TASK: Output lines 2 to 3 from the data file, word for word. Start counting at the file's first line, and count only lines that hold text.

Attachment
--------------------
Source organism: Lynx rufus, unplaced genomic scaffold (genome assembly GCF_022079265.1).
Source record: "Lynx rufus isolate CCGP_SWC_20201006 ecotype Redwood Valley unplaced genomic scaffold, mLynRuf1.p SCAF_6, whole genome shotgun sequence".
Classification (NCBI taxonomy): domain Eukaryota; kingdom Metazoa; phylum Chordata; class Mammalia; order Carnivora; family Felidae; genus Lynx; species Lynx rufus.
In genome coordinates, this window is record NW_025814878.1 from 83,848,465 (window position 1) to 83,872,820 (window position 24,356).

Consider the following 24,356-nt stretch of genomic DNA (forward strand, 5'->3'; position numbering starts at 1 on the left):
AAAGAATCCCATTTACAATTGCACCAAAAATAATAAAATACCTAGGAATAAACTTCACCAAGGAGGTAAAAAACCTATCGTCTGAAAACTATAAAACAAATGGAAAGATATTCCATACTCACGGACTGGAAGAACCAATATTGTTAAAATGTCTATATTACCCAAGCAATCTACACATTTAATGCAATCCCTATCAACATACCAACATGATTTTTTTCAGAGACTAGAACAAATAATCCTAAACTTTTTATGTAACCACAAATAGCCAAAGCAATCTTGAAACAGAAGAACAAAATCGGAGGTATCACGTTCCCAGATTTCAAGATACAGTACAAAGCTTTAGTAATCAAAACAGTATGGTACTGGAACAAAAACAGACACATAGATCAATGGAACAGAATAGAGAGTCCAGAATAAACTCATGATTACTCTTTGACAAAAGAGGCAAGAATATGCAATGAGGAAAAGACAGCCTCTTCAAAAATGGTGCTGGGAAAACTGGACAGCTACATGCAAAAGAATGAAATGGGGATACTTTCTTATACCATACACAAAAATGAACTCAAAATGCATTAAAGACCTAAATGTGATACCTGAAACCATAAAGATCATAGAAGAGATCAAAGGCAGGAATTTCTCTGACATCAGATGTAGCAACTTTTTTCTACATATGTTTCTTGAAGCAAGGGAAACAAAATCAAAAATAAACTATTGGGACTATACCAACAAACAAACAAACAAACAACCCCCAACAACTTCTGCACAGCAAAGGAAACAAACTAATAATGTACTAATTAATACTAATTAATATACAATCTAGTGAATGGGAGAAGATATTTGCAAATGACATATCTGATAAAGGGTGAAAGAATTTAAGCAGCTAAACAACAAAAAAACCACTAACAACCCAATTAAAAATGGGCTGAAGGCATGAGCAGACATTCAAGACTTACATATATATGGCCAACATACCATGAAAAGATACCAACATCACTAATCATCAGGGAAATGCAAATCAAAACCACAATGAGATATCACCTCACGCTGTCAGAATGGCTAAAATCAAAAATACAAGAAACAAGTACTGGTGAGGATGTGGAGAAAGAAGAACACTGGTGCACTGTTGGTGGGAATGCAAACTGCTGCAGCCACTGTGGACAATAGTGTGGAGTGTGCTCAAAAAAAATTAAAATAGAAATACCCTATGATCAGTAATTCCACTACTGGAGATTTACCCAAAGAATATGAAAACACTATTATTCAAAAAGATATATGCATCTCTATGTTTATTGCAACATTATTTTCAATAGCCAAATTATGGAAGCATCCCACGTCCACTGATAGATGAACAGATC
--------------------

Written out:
Source record: "Lynx rufus isolate CCGP_SWC_20201006 ecotype Redwood Valley unplaced genomic scaffold, mLynRuf1.p SCAF_6, whole genome shotgun sequence".
Classification (NCBI taxonomy): domain Eukaryota; kingdom Metazoa; phylum Chordata; class Mammalia; order Carnivora; family Felidae; genus Lynx; species Lynx rufus.